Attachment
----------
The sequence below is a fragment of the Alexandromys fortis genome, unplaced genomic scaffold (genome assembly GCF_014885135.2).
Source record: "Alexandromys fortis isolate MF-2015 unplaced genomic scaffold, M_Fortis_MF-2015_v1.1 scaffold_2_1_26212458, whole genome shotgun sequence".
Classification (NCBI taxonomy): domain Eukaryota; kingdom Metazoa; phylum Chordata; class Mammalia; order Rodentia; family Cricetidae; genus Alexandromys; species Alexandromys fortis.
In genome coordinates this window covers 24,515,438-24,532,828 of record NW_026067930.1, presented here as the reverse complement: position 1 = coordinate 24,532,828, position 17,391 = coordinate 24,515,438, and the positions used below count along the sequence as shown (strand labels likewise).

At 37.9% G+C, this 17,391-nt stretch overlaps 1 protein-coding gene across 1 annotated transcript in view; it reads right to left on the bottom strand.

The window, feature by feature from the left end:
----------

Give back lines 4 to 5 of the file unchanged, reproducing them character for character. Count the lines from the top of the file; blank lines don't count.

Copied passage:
In genome coordinates this window covers 24,515,438-24,532,828 of record NW_026067930.1, presented here as the reverse complement: position 1 = coordinate 24,532,828, position 17,391 = coordinate 24,515,438, and the positions used below count along the sequence as shown (strand labels likewise).

At 37.9% G+C, this 17,391-nt stretch overlaps 1 protein-coding gene across 1 annotated transcript in view; it reads right to left on the bottom strand.